If you would like to learn more about our Air XS Silica Monitor, and specifically how it can help your safety processes to keep your workers safe then complete the get in touch form below to arrange a call with one of our experts today.
The UK’s favourite DIY and home improvement expert, Tommy Walsh, is calling for more to be done to protect workers from the dangers of silica dust.
Tommy believes that the issue of air quality on building sites should be a national concern, and that silica should be viewed the same way as asbestos.
While he became aware of silica particulates as an issue around five years ago, in relation to the disposal of plasterboard, Tommy says that he has not heard the issue discussed on building sites. This is in spite of the fact that 81% of those regularly exposed to silica are construction workers.
Tommy shared that the majority of health and safety concerns on smaller building sites are focused around obvious, external risks, such as falling from a ladder, electricity and water. As a result, he believes that more needs to be done to raise awareness of “invisible” risks, such as silicosis, which is the most common chronic occupational lung disease in the world.
More from Tommy, “over half of the country’s construction is done by small builders and ‘One-man-band’ outfits. Air quality has always been a secondary concern to them, as they don’t know enough about it. Everyone would rather work safe than not safe, but they can’t do that if they don’t have the awareness. Health and safety can often be ignored due to cost-saving, time-saving, or ignorance, but if we can normalise the importance of air quality it will make it harder to ignore.”
Recent data has shown that silica is the biggest risk to construction workers after asbestos, with cases and exposure rising year on year. There are 12,000 deaths a year in the UK from inhalation of particulates including silica in the workplace, opposed to just 142 recorded due to workplace accidents between 2020/2021.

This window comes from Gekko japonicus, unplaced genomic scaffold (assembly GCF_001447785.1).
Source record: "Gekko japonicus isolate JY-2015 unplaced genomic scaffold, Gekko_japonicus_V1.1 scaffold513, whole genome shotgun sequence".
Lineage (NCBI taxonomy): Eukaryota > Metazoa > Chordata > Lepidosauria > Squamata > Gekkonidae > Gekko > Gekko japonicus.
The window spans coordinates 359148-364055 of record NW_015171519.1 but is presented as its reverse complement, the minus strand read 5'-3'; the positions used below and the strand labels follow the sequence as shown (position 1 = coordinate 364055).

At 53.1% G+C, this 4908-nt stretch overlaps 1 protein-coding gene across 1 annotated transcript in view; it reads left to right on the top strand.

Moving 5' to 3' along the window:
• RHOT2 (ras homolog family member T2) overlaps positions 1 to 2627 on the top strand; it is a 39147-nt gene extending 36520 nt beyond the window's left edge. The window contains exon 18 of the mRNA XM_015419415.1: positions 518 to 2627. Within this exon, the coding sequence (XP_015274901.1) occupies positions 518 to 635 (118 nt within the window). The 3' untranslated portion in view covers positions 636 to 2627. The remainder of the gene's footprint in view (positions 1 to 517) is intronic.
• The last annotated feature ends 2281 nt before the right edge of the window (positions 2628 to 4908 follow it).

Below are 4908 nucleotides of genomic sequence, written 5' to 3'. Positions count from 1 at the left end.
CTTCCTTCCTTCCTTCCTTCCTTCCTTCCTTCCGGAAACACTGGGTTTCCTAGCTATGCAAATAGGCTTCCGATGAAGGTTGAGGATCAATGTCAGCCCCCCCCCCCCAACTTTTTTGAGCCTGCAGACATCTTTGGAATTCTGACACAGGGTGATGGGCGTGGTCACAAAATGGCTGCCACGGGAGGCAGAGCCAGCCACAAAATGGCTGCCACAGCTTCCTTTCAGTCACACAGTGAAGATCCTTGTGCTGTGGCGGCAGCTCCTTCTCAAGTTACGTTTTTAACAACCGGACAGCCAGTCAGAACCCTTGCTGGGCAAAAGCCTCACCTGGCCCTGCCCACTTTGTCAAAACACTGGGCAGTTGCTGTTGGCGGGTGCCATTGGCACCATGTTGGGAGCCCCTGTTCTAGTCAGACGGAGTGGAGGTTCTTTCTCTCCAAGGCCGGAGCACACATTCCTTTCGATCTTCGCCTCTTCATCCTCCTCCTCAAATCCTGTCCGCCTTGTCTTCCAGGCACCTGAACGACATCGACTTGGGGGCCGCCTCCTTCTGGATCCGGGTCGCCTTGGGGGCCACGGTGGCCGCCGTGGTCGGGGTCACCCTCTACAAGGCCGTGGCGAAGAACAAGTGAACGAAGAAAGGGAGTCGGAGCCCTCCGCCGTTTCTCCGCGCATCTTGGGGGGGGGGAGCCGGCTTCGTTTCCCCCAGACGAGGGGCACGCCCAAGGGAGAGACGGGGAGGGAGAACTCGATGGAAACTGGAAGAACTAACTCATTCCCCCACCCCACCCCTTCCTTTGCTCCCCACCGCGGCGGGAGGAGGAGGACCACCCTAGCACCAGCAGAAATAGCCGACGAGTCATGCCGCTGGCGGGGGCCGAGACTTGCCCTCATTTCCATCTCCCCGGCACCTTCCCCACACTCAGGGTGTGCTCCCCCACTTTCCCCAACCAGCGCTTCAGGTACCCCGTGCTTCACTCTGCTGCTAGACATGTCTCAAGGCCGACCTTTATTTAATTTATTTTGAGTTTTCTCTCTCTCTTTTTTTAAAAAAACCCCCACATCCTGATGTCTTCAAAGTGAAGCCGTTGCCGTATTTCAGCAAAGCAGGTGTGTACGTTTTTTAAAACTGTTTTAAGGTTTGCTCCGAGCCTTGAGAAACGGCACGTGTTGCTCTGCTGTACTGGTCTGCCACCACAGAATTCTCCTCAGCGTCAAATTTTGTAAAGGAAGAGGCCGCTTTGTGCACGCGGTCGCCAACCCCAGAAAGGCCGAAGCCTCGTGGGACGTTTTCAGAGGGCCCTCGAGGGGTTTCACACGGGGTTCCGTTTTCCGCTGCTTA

The scale of the issue is not matched by the awareness and action needed to prevent it.
Silicosis, as well as being the world’s most common occupational lung disease, can increase a person’s risk of tuberculosis, kidney disease, arthritis, and lung cancer. The consequences of silicosis have been estimated to cost employers in the UK construction industry over £1 million a year.
In order to raise awareness and protect construction workers from this preventable disease, Trolex have launched the Air XS Silica Monitor, which can provide real time levels of dangerous particulates in the air.
Requiring no complicated set-up and only five minutes of maintenance a month, the Air XS Silica Monitor is easy-to-use and provides accurate, real-time RCS monitoring with minimal training, letting workers know if the amount of RCS content in their workspace is increasing as they work and when it has risen to dangerous levels.
To find out more, get in touch today using the contact form below to speak to one of our experts about the Trolex Air XS Silica Monitor.
You may have seen The All Party Parliamentary Group (APPG) for Respiratory Health report ‘Silica – the next asbestos’?
It’s a shocking read.
“Construction workers are still 100 times more likely to die from a preventable occupational disease than from an accident. We also know that approximately 12,000 deaths in the industry each year are linked to exposure to dust and chemicals.”